|Scottish Holiday, Part 1 of 3, in which an unconscionable amount of shellfish is consumed
Mad Scientess Jane Expat
This is part one of three of the Epic Driving Holiday from Cambridge to the Outer Hebrides. We decided to drive and alternate between hotels/B&Bs and car camping, given my current knocked-up condition. The bloke bought me a special inflatable mat, dubbed “The Princess Mat” for our camping nights. It was luxurious indeed, although he didn’t get one for himself and instead insisted on sleeping on foam pads, aka “The Pauper Mat”. There is probably some interesting logic involved in this, whereby it isn’t proper camping unless you’re cold and uncomfortable. I’m perfectly fine with this logic, as long as no one tries to apply it to me.
We made it to Scotland! 430 miles from Cambridge to Callander, a sleepy little town with some lovely hikes & one outstanding pub, just outside Stirling.
We stopped at the National Trust property Sizergh Castle for lunch in Lancashire. Very pretty rock gardens and deer park...and some rather terrifying scarecrows. The castle was shut as it's still occupied but we didn't mind as it was just a quick stop to eat, have a walk and break up the journey.
Terrifying Scarecrow #1
Terrifying Scarecrow #2
Terrifying Scar---oh wait no, that’s me on a bench in a hedge.
We got to Callander at 4:30, checked in to our hotel - which was probably a grand affair in the 1960s but whose glory has considerably faded since - had a cup of tea and drove to Bracklinn Falls for a 2.5 mile walk. It was to be the only time on the entire trip that we needed our wet weather gear. We felt we’d earned our supper by then, so we consulted the Lonely Planet guide and chose the Lade Inn for a seafood dinner. I had prawns. Francis had mussels. All local food and very good indeed.
We were early to bed so we could have the energy to tackle Ben Nevis. (Not really, given that I have to rely on my walking poles to ascend even a gentle slope.) But it would be nice to walk at least a short length of the West Highland Way, which stretches 96 miles from Milngrave to Fort William.
We drove to in Kinlochleven today, our stopping point on the way to Skye. Did a spot of walking in the Mamores in the afternoon, so I’m satisfied to have walked a couple of miles of the West Highland Way. The poor bloke got bitten badly by the midges which is doubly unfair because I'm pregnant, therefore supposedly tastier and also unable to wear DEET. But the views were lovely.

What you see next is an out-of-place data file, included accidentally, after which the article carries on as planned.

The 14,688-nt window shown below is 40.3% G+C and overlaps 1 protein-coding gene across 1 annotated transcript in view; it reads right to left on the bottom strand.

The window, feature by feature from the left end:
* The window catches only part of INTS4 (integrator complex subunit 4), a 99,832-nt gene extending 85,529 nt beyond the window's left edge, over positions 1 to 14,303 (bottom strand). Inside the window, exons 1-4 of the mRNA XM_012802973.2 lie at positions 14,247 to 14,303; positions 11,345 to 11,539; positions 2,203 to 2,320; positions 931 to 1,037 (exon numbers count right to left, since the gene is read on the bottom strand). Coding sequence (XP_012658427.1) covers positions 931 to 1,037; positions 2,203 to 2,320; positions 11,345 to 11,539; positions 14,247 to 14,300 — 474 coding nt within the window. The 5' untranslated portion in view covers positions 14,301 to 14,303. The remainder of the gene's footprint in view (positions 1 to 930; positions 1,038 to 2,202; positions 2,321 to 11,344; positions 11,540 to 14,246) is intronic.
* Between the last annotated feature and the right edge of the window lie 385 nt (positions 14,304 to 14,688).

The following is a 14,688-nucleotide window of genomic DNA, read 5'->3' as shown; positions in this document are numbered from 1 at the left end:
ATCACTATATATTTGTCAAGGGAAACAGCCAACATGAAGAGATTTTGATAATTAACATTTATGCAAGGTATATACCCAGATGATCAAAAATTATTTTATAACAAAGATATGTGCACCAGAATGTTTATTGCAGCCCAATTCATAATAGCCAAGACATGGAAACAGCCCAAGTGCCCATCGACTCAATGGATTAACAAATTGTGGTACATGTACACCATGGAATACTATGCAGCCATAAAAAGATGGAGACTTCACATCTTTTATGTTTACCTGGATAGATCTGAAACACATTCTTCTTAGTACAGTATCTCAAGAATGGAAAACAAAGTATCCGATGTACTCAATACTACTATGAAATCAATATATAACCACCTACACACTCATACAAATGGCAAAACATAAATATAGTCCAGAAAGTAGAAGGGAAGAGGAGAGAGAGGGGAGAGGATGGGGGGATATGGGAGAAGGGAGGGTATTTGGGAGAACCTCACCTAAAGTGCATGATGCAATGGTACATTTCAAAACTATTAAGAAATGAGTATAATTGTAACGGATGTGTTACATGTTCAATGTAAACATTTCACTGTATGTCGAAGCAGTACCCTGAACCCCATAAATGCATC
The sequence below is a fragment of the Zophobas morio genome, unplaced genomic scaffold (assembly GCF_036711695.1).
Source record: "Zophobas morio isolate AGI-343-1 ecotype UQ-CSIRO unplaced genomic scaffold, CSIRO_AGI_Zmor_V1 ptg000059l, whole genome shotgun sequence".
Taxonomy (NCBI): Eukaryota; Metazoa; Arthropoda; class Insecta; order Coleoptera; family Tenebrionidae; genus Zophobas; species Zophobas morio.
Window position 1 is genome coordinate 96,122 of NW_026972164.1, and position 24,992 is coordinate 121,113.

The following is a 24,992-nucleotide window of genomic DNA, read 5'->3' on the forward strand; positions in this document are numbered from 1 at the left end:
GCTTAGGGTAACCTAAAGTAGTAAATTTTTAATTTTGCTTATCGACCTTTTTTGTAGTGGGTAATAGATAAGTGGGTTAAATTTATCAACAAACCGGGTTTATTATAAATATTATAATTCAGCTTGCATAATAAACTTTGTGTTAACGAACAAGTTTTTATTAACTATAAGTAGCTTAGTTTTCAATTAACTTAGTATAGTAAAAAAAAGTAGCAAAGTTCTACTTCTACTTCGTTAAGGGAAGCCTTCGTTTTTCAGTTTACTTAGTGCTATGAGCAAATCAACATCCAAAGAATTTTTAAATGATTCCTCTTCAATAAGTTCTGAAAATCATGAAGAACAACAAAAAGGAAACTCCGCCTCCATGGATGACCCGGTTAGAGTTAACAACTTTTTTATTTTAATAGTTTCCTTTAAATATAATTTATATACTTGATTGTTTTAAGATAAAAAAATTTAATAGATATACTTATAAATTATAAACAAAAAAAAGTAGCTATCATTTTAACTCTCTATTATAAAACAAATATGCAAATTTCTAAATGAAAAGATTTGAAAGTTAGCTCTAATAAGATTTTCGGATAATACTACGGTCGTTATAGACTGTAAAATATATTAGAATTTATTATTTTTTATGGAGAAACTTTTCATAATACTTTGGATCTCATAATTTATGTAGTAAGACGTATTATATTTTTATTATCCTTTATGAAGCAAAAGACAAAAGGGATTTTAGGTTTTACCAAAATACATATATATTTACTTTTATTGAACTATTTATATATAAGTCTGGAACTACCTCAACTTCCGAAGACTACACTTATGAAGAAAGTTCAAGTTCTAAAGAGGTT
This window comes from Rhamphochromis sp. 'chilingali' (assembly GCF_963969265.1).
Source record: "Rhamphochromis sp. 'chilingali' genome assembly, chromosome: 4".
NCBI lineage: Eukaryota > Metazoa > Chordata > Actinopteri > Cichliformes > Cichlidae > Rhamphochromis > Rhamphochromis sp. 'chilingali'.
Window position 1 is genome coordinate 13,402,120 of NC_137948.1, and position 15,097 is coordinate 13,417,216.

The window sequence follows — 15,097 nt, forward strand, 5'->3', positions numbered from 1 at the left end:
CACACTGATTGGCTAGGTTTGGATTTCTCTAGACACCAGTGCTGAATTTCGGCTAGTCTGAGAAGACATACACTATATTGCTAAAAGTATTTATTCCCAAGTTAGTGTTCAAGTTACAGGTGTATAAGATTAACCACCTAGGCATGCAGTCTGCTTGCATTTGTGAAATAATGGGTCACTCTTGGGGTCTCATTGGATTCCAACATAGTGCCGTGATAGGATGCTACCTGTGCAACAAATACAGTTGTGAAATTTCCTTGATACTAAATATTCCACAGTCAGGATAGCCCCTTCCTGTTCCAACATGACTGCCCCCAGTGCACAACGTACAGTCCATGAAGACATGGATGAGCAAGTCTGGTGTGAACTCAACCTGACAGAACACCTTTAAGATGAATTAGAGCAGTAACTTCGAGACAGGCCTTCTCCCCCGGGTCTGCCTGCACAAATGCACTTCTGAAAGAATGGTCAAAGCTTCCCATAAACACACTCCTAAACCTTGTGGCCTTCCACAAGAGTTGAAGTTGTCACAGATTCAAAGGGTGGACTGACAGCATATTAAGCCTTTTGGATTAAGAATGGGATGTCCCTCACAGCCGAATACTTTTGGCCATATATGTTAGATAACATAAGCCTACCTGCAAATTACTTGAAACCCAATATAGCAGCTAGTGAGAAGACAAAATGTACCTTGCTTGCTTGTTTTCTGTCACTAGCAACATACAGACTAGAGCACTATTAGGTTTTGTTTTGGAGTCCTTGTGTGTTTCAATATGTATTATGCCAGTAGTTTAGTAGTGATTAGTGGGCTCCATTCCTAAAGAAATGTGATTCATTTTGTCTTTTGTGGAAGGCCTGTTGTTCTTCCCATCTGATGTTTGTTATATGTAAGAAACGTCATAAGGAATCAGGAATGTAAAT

House on the loch, taken from the car, prompting fantasies of retiring to the Scottish countryside.
Foxgloves in bloom in the Mamores. They were everywhere, adding wonderful splashes of colour along with the heather to the verdant countryside.
Bloke by the loch with “his” fishing boat.
Camping tonight. It was dry, which was a bonus. I had a nap on The Princess Mat earlier after our walk, and it met with approval.
We also splashed out on a really nice dinner at a special seafood place on the loch. They grow their own shellfish in tanks - making them very clean - and fish from the sea (accessible from the loch). We shared the cold seafood platter. The bloke had to eat all the oysters & cockles because they were raw. He assures me it was a terrible sacrifice. Hm. But at least I could have the razor clams, mussels, clams, langostines, lobster & crab, so I didn't feel too hard done by. Passenger seemed to approve of it all too. Supposedly a fetus can start to taste what you're eating around this time so I have to make sure she has a healthy & eclectic palate!
The Place of Feasting.
We're off to Skye in the morning so next update comes from there.
Today we drove to Skye across Kyle of Lochalsh bridge. On the way, we stopped at a popular Point of View over Loch Garry (which looks like a map of Scotland) and were accosted by a very friendly bagpiper and his daughter. He insisted on playing “Yankee Doodle” on his bagpipe in my honour. The bloke insisted on taking pictures. Ack.
The tame photo, with me wearing my giant UCSD hoodie.
Bagpiper and me.
We stopped off in Fort William for coffee & cake and a look around the delightful little museum before heading north. There seems to have been a long history of feuding in the area. Intraclan feuding, inter-clan feuding and, when opportunities presented themselves, feuding with the English. Apparently the Highlanders can really get their teeth into a good grudge.
We passed by stunning views over lochs and the restored Eilean Doran castle which is probably the most photographed castle in Scotland. We didn't go in because our guidebook gave us the impression that it's a tourist trap. But we felt quite lucky that we got to see it on a sunny afternoon.
Eilean Donan castle
The same, with pregnant lady.
We got to Uig and booked into our hotel for a quick refueling and rest before going for a long walk on the rocky beach. Lots of sea birds - noisy little oystercatchers, herons and small gulls. Saw the ferry come in too. We'll be on it (going to Tarbert on Harris Island) tomorrow morning. V exciting.
Uig pier, Isle of Skye.
Coming in Part Two: Harris Island and Lewis Island, featuring stone-based ruins and white sand beaches.